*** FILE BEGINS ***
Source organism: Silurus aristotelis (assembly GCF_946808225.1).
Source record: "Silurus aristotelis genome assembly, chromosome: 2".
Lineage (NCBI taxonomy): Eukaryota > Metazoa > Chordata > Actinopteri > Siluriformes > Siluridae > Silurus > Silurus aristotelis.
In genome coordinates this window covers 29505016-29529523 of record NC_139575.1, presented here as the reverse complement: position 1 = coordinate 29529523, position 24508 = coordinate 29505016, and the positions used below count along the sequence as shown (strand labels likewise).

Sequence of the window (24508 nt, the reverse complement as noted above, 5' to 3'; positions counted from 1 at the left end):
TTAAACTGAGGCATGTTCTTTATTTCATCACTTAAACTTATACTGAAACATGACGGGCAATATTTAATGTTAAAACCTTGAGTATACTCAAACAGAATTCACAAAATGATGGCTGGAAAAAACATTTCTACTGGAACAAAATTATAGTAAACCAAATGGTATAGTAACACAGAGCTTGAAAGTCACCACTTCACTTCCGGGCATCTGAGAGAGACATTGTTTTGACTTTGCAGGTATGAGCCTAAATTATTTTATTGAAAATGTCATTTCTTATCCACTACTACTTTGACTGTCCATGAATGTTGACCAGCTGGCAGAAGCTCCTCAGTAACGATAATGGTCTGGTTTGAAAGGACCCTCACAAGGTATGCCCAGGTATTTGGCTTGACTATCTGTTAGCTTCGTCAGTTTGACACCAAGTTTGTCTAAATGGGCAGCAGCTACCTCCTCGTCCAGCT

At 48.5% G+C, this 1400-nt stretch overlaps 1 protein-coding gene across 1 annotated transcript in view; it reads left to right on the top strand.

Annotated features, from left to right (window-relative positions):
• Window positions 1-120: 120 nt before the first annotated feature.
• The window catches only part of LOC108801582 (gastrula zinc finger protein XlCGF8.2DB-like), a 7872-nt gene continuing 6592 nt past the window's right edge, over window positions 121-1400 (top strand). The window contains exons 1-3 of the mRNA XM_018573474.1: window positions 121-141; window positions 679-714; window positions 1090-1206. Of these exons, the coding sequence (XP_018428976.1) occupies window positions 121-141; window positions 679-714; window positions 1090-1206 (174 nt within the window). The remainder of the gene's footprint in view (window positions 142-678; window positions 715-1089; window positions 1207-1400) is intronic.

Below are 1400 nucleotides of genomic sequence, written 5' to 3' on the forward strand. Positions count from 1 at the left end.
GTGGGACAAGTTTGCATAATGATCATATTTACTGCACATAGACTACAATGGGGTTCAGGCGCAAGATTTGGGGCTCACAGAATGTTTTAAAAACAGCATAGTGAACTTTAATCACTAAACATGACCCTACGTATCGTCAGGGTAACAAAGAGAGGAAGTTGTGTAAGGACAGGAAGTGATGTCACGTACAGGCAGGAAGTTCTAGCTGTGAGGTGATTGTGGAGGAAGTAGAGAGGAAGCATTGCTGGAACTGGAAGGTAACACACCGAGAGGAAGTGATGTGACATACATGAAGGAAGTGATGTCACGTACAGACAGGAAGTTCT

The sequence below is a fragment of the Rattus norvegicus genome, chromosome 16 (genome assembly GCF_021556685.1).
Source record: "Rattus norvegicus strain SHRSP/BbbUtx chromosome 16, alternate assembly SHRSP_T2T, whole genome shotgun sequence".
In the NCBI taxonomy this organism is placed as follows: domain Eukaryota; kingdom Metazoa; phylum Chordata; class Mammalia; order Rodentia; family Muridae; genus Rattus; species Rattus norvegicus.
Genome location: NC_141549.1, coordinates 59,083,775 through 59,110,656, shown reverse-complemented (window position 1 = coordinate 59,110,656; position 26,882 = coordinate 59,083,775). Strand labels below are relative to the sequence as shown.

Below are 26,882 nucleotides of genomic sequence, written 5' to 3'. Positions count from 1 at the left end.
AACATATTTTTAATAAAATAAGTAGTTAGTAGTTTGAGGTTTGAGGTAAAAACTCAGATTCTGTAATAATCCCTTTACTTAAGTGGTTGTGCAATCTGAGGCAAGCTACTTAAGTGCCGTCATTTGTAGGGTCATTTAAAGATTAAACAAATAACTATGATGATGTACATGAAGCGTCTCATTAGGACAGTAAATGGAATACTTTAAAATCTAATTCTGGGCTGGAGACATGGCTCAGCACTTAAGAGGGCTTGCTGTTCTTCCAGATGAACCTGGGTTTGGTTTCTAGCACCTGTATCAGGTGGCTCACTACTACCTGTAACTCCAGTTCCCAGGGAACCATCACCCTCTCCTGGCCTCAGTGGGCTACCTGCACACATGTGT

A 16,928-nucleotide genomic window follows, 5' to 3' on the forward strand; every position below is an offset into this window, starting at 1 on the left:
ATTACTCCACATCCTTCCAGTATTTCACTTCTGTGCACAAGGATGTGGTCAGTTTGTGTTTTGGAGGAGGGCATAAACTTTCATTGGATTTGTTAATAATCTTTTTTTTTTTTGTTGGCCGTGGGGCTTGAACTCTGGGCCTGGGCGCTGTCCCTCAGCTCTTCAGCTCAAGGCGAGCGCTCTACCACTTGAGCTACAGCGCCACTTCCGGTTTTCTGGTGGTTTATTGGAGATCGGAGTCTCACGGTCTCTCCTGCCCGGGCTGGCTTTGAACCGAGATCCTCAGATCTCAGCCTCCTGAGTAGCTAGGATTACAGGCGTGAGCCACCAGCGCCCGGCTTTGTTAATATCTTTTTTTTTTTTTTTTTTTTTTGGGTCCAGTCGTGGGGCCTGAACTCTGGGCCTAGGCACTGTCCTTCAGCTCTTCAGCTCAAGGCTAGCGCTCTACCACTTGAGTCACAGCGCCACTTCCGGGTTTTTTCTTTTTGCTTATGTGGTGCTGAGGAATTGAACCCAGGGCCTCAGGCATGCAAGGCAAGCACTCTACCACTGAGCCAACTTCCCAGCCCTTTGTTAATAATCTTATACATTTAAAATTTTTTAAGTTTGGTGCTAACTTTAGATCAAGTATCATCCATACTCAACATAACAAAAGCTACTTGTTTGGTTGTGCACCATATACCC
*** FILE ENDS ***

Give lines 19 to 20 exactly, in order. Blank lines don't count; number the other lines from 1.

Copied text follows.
A 16,928-nucleotide genomic window follows, 5' to 3' on the forward strand; every position below is an offset into this window, starting at 1 on the left:
ATTACTCCACATCCTTCCAGTATTTCACTTCTGTGCACAAGGATGTGGTCAGTTTGTGTTTTGGAGGAGGGCATAAACTTTCATTGGATTTGTTAATAATCTTTTTTTTTTTTGTTGGCCGTGGGGCTTGAACTCTGGGCCTGGGCGCTGTCCCTCAGCTCTTCAGCTCAAGGCGAGCGCTCTACCACTTGAGCTACAGCGCCACTTCCGGTTTTCTGGTGGTTTATTGGAGATCGGAGTCTCACGGTCTCTCCTGCCCGGGCTGGCTTTGAACCGAGATCCTCAGATCTCAGCCTCCTGAGTAGCTAGGATTACAGGCGTGAGCCACCAGCGCCCGGCTTTGTTAATATCTTTTTTTTTTTTTTTTTTTTTTGGGTCCAGTCGTGGGGCCTGAACTCTGGGCCTAGGCACTGTCCTTCAGCTCTTCAGCTCAAGGCTAGCGCTCTACCACTTGAGTCACAGCGCCACTTCCGGGTTTTTTCTTTTTGCTTATGTGGTGCTGAGGAATTGAACCCAGGGCCTCAGGCATGCAAGGCAAGCACTCTACCACTGAGCCAACTTCCCAGCCCTTTGTTAATAATCTTATACATTTAAAATTTTTTAAGTTTGGTGCTAACTTTAGATCAAGTATCATCCATACTCAACATAACAAAAGCTACTTGTTTGGTTGTGCACCATATACCC